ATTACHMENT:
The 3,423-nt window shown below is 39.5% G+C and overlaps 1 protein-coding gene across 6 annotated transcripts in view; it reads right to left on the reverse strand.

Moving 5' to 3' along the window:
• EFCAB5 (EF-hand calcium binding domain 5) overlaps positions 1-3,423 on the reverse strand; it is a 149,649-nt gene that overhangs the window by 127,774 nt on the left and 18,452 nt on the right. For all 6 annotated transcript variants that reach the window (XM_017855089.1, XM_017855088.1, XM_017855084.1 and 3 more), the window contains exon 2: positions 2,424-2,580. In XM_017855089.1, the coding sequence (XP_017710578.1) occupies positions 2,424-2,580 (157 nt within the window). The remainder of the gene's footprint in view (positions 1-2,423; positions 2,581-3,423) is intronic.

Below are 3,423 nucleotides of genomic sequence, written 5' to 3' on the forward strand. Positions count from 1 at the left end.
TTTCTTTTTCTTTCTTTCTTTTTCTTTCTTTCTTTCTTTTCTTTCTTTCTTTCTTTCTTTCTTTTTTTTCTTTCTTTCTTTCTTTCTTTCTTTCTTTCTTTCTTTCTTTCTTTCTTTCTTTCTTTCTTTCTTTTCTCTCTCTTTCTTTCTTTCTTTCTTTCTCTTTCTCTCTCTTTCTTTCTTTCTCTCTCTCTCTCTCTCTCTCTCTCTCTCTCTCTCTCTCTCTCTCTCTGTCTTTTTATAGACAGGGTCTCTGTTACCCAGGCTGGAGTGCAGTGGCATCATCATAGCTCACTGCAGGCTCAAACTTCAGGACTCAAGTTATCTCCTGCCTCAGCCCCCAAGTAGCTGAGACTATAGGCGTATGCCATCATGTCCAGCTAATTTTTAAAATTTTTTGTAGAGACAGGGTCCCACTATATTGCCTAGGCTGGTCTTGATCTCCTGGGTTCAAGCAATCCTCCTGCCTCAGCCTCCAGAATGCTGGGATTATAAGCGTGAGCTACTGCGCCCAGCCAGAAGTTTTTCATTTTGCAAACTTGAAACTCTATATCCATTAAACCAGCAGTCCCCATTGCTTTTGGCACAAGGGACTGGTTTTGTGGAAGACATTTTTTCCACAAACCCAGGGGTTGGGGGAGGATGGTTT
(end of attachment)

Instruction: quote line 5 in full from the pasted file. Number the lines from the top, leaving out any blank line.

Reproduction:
TTTCTTTTTCTTTCTTTCTTTTTCTTTCTTTCTTTCTTTTCTTTCTTTCTTTCTTTCTTTCTTTTTTTTCTTTCTTTCTTTCTTTCTTTCTTTCTTTCTTTCTTTCTTTCTTTCTTTCTTTCTTTCTTTCTTTTCTCTCTCTTTCTTTCTTTCTTTCTTTCTCTTTCTCTCTCTTTCTTTCTTTCTCTCTCTCTCTCTCTCTCTCTCTCTCTCTCTCTCTCTCTCTCTCTCTGTCTTTTTATAGACAGGGTCTCTGTTACCCAGGCTGGAGTGCAGTGGCATCATCATAGCTCACTGCAGGCTCAAACTTCAGGACTCAAGTTATCTCCTGCCTCAGCCCCCAAGTAGCTGAGACTATAGGCGTATGCCATCATGTCCAGCTAATTTTTAAAATTTTTTGTAGAGACAGGGTCCCACTATATTGCCTAGGCTGGTCTTGATCTCCTGGGTTCAAGCAATCCTCCTGCCTCAGCCTCCAGAATGCTGGGATTATAAGCGTGAGCTACTGCGCCCAGCCAGAAGTTTTTCATTTTGCAAACTTGAAACTCTATATCCATTAAACCAGCAGTCCCCATTGCTTTTGGCACAAGGGACTGGTTTTGTGGAAGACATTTTTTCCACAAACCCAGGGGTTGGGGGAGGATGGTTT